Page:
Osprey Reef, Coral Sea, QLD: Shark Haven
About 350km north of Cairns is the Osprey Reef, the northernmost region of the Great Barrier Reef. It’s further offshore, but this makes the waters rich and pure, treating divers to glass-like visibility.
There are several diving spots in the area, but for a dive to remember, make sure to give North Horn a visit. Home to a vast population of whitetip sharks, this spot has been a shark feeding site for years. About 20m below, there’s also an underwater amphitheatre where you can sit back and relax while watching these majestic creatures feed. While taking in this out-of-this-world experience, keep your eyes peeled for more macro marine life like hammerheads, pelagic octopus and dogtooth tuna.
- Tip: Osprey Reef is a year-round diving spot, thanks to North Queensland’s tropical weather. The best times to visit it, however, are October or November for coral spawning, June to November for whale watching, and September to November for exceptional underwater visibility.
Fish Rock, South West Rocks, NSW: Best Cave Dive
Fish Rock in New South Wales is also one of the best spots to go scuba diving in Australia. It’s Australia’s only real ocean cave dive site that’s 125m long. At its shallow entrance, a picturesque pink view of gorgonian fan corals welcomes the divers.
Deep into the cave, you’ll see plenty of subtropical and tropical marine species. You’ll be busy catching glimpses of turtles, nudibranchs, eels and rays swimming by. The site also features two bubble caves where divers can take their masks and regulators off for a brief conversation. But it’s the grey nurse sharks that make Fish Rock popular among divers. These critically endangered sharks feed, mate and give birth in the site all year. Hammerheads are also at times spotted here.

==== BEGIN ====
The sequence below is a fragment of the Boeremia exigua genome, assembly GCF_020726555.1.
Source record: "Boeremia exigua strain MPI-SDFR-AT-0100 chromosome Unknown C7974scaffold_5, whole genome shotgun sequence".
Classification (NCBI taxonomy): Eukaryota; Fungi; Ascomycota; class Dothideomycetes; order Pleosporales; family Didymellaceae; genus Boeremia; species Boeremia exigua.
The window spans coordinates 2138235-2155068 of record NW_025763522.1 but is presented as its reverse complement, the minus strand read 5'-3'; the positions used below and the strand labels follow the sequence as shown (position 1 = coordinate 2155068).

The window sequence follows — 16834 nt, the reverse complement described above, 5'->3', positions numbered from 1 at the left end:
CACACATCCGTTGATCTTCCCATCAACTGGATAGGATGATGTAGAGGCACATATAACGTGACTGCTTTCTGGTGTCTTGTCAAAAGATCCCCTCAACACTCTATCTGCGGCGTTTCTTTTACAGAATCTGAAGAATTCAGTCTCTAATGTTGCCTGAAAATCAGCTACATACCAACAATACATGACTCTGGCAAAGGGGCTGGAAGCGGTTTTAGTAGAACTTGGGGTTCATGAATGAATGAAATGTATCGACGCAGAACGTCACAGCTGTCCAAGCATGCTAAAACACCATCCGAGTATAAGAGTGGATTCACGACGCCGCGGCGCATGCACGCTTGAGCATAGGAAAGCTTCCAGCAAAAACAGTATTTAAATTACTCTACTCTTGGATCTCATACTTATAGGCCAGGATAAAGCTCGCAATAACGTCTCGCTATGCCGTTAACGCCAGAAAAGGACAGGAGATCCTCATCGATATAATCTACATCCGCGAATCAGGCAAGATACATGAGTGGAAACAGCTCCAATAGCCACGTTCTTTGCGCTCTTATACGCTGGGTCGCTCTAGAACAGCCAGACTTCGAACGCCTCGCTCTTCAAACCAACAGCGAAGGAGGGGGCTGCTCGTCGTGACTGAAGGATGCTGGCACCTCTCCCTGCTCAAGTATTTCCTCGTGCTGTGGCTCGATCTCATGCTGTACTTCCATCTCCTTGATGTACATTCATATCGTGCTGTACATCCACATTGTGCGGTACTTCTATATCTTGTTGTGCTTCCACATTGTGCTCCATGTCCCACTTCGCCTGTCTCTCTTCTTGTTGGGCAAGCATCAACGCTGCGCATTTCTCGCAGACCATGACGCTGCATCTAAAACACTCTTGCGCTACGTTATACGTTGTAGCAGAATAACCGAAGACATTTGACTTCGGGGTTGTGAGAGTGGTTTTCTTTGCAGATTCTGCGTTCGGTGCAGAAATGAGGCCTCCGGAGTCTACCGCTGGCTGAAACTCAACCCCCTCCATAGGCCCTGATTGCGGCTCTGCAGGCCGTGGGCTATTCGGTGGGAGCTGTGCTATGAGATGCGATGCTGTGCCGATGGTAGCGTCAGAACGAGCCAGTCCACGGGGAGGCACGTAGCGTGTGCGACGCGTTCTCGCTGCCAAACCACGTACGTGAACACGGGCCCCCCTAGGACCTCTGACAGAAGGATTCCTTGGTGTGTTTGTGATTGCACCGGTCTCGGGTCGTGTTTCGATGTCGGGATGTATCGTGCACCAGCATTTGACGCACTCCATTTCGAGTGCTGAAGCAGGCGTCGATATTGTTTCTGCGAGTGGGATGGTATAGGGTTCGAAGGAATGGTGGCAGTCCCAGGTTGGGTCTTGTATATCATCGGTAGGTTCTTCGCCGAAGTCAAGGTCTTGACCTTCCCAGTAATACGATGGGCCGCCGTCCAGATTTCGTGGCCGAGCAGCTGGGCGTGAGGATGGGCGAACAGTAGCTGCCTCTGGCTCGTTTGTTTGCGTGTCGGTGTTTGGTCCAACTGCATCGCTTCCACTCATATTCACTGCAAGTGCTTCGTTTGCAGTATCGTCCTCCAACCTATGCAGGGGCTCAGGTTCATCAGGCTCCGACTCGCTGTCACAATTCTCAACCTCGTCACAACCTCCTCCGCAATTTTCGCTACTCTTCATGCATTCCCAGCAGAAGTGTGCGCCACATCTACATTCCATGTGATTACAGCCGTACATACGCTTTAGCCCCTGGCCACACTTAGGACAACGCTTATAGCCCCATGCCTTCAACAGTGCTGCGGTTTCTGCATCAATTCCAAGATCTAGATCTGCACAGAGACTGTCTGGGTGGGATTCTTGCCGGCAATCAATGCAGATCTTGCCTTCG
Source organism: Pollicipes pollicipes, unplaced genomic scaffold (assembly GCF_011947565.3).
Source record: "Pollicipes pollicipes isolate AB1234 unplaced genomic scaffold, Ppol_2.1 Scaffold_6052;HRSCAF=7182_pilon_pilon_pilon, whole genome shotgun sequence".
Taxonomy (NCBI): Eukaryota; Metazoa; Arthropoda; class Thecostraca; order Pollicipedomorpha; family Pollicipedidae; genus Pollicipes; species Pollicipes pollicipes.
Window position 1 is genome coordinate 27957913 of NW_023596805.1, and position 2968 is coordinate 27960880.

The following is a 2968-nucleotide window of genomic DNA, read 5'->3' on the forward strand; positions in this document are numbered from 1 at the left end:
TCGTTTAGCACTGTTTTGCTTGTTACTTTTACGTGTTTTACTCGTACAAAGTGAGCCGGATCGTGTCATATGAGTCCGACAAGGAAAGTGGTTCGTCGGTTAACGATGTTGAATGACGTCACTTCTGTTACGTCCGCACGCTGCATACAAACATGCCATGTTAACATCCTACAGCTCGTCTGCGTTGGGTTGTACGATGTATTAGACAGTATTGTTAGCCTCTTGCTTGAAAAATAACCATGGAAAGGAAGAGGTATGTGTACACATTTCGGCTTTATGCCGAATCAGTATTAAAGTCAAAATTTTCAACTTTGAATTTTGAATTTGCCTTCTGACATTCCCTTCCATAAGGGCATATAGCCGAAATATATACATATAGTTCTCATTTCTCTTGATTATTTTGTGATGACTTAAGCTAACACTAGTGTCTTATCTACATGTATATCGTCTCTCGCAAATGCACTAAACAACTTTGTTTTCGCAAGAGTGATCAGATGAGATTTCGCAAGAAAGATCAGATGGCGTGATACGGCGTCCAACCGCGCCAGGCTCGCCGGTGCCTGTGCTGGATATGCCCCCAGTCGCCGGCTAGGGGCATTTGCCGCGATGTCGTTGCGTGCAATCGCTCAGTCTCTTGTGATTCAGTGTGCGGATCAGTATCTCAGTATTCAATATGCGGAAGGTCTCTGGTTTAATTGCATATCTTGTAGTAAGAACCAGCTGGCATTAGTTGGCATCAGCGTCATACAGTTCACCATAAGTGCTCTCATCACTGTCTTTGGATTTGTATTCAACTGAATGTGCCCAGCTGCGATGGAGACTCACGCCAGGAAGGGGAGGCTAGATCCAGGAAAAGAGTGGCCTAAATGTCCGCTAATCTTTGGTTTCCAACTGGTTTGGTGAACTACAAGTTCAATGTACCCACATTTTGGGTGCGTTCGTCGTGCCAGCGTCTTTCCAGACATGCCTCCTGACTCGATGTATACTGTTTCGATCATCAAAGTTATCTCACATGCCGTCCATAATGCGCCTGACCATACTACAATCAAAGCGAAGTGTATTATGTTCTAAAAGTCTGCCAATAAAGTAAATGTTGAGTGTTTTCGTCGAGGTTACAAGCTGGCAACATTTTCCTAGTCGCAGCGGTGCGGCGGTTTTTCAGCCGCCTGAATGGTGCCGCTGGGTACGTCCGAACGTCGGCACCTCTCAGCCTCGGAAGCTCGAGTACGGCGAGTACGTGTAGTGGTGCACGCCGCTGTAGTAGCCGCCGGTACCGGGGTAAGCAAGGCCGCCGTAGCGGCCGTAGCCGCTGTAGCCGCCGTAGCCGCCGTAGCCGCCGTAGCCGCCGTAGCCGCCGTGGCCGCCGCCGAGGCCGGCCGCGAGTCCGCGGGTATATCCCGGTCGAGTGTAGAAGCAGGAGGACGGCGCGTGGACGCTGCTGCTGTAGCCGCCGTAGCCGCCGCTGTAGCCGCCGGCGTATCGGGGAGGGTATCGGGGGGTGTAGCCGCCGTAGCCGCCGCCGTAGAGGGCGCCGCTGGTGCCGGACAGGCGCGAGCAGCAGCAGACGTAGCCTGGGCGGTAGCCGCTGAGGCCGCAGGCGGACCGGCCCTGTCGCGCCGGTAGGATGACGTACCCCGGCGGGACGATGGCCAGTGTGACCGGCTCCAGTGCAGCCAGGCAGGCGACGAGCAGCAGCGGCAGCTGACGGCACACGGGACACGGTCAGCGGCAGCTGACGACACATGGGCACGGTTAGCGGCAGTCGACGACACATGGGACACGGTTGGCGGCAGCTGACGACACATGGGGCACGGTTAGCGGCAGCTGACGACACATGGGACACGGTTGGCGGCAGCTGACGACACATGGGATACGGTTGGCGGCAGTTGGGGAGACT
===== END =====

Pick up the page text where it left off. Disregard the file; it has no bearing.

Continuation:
- Tip: Diving with a torch is essential when going into areas out of the light zone. Make sure to plan your dive to avoid strong currents. Also, care must be observed at all times while underwater as there are offshoots in the site that lead nowhere.
Lizard Island, Cairns, QLD: Hand Feeding Giant Potato Cods
For exceptional scuba diving in Australia, Lizard Island is the place to be. Secluded and surrounded with powdery white sandy beaches, this site is sought-after for its exclusive resorts and diving spots. Even before you reach your destination, visitors already get a stunning view of the Great Barrier Reef while on a 50-minute charter flight to the island from Cairns.
One of its popular diving locations is the Cod Hole. Here, you get to be greeted by potato cods that weigh up to 100kg! Though humongous, they are very friendly and excited about the food you’ve brought them. Aside from the Cod Hole, you can also visit the Yonge Reef for drift diving and the Big Softy to swim with reef sharks and manta rays.
- Tip: While you’re on the island, make the most of your stay and visit the day spa, swim in the hidden lagoon, sign up for guided reef tours, walk on one of its natural trails then cap the day with its delectable seasonal menu.